Blakely's takeaways: Monroe finds his niche with Celtics

Blakely's takeaways: Monroe finds his niche with Celtics

HOUSTON – Shortly after arriving in Houston, a bunch of Boston Celtics players made their way over to the Toyota Center to get some shots up. 

This happens all the time with young players. 

But among the Celtics’ youthful contingent was 27-year-old Greg Monroe.


While he may have more experience than many of his teammates, like them he is also trying to find his niche with this team. 

Well an opportunity to do so came Monroe’s way on Saturday night against Houston. 

And while Boston lost 123-120 to the Rockets, the play of Monroe was certainly one of the more positive aspects of the game for the Celtics.

Monroe came off the Celtics bench to score 18 points, the most he has tallied since becoming a member of the team. 

And the decision to play Monroe major minutes came at the expense of Daniel Theis who was cleared to play after missing one game with a sore right hamstring. It was only the second game this season Theis did not play (coaches decision).

“I just think you have to be able to score in the paint against these guys, otherwise you’re in trouble with all the switching they do,” said Celtics head coach Brad Stevens. “So, I thought he did a good job at both ends. It was good to see him play like that. Like we’ve said before, he’s going to have games where he gets an opportunity and we’ll need him to do so just what he did (Saturday night).”

Here are five other takeaways from Boston’s 123-120 loss to the Houston Rockets.



You certainly like the job that Greg Monroe did off the Celtics bench, but he was by no means a one-man, second-unit show. As good as Monroe was, he wasn’t the top player off Boston’s bench. He may not have even been the second-best player. Marcus Morris, looking more and more like an impactful two-way talent, led all Celtics with 21 points. And it was another strong game for Terry Rozier who had 17 points which included a perfect 3-for-3 from 3-point range. For the game, Boston’s bench scored a season-high 67 points and are among the top-3 scoring bench units in the NBA since returning from the All-Star break. 



Al Horford is a prideful man, one who holds himself accountable for his play, good or bad. Saturday was a bad night for Horford who had a horrible sequence in which he missed a critical, wide open 5-footer near the rim and later turned the ball over. Following the loss, Horford didn’t mince his words in accepting his role in the game’s outcome. “This was a tough one for me personally. I felt like I could have … if I would have knocked one of those shots down it would have been different,” said Horford who had 10 points on 4-for-12 shooting. “I’m going to look at this one and learn and be better.”’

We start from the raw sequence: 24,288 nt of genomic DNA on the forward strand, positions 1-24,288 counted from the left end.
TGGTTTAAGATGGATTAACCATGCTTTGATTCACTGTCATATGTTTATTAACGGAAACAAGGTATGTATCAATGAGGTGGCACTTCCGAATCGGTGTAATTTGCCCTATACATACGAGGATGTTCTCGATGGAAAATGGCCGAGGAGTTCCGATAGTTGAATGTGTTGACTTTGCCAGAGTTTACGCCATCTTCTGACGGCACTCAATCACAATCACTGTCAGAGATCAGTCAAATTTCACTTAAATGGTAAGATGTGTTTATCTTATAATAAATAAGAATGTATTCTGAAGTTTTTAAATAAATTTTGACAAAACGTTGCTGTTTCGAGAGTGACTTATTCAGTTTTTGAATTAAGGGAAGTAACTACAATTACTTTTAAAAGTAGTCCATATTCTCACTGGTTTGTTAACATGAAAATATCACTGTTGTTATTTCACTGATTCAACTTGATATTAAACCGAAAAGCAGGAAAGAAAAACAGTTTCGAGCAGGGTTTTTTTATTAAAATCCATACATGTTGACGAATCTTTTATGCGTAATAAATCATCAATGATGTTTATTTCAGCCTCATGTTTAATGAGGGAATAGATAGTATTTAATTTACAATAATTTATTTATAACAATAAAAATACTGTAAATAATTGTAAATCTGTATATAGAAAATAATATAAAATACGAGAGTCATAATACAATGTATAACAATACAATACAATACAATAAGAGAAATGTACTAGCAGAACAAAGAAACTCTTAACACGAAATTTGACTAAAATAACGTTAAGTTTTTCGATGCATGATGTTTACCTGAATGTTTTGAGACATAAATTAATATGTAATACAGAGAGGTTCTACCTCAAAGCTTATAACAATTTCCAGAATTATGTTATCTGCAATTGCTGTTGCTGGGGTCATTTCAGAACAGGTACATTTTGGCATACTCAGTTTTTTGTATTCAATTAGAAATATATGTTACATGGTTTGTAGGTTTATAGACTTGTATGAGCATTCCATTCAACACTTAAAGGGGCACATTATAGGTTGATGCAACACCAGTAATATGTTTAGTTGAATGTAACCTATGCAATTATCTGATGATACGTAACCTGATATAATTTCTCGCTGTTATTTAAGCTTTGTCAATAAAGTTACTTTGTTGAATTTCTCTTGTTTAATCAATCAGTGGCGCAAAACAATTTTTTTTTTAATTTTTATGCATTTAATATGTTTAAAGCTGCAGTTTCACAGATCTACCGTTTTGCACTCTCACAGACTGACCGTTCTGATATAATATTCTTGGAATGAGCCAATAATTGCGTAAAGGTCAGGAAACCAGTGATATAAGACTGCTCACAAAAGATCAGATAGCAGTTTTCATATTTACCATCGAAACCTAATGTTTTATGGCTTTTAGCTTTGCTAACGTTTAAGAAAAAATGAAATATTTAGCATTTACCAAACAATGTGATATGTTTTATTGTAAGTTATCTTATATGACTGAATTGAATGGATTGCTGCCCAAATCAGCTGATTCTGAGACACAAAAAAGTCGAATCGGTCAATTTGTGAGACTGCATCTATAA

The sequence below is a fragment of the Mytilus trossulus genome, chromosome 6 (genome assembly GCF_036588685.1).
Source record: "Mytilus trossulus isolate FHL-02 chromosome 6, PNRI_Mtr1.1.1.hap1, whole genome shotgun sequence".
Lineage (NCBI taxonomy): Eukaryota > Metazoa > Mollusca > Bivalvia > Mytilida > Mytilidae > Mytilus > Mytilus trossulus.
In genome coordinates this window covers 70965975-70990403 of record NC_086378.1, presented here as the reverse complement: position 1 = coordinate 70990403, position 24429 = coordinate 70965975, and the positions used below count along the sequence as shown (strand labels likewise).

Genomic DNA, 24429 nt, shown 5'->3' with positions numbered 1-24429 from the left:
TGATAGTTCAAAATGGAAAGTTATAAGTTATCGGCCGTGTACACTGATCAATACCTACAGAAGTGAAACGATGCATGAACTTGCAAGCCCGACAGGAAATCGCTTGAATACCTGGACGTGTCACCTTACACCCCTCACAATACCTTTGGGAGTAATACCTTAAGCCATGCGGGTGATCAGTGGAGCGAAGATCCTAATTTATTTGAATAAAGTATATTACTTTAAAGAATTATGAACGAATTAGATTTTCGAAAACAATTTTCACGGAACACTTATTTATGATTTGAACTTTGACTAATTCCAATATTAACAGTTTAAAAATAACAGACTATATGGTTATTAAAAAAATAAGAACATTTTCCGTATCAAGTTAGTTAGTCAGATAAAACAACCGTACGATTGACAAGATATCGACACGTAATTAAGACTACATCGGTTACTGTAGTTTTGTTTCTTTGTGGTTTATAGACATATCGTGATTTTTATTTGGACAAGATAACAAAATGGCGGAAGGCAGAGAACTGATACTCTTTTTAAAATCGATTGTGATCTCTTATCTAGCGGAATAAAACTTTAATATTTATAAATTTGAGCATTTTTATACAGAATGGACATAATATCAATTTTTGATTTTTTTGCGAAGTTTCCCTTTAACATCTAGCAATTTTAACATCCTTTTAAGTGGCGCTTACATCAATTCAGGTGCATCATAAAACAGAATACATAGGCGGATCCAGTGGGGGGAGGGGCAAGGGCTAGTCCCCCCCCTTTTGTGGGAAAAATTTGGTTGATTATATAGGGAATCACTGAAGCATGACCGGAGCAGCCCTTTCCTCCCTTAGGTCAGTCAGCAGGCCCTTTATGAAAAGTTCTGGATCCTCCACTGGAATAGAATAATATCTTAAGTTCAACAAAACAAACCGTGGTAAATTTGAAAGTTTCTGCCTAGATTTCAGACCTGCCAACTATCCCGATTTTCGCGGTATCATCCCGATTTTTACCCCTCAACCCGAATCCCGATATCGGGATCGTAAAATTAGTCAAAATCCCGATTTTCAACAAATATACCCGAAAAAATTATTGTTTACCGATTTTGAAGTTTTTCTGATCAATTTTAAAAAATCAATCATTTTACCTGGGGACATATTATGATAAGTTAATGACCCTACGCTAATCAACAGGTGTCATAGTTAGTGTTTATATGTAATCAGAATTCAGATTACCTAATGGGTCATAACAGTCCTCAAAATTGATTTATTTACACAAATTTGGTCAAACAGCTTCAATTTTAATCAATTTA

We have witnessed to continued growth of Jaylen Brown as a two-way player who has made no secret about striving towards becoming one of the game’s best along those lines. Saturday’s loss is another chapter in his learning process. James Harden is one of the most difficult players in the NBA to defend, and Brown saw this first-hand on Saturday. Harden was able to get Brown into foul trouble early, which led to head coach Brad Stevens having to sit Brown for longer stretches than either would have liked. And with so many calls going against him and the Celtics, Brown became irritated and frustrated which led to a technical foul being called on him. 



It really does appear that Boston’s handling of the center position will be done by committee. Aron Baynes is firmly entrenched as the starter, with Al Horford possibly sliding over when Brad Stevens puts Marcus Morris with the first group instead of Baynes. Things will be interesting when it comes to who comes off the bench. Daniel Theis has been the team’s first big off the bench most nights, but Greg Monroe has more size, strength and experience. So could we be seeing him gradually get the minutes that for most of this season went to Theis? It will become a bigger issue as we get closer to the playoffs, for sure.



The Celtics were disappointed they didn’t beat Houston, but far from devastated. Boston shot 48.4 percent against a solid Houston defense that’s improving. They made more than 50 percent of their 3-pointers (13-for-24), shot better than 90 percent (19-for-21) from the free throw line and turned the ball over 12 times. It was the kind of performance that would have been good enough to beat most teams. It served as a reminder of the importance of maximizing the mundane. It was little things, like a loose ball here or a block out there, that ultimately cost the Celtics the game. “I just thought they maximized more possessions than we did,” Stevens said. “Those were two good teams playing and both teams deserve a lot of credit for how they played.”


Stop being surprised by Marcus Smart's 3-point shooting

Stop being surprised by Marcus Smart's 3-point shooting

It’s time to stop acting so surprised by Marcus Smart’s 3-point shooting.

We now have the past 2 1/2 years of data that suggests that, when healthy, Smart is an above-average 3-point shooter. He shot nearly 39.7 percent beyond the arc in Boston’s 2017 playoff run and carried the momentum into last season when he shot a career-best 36.4 percent. Eleven games into the 2019-20 season, Smart is shooting 40.8 percent while putting up a hefty 6.9 attempts per game.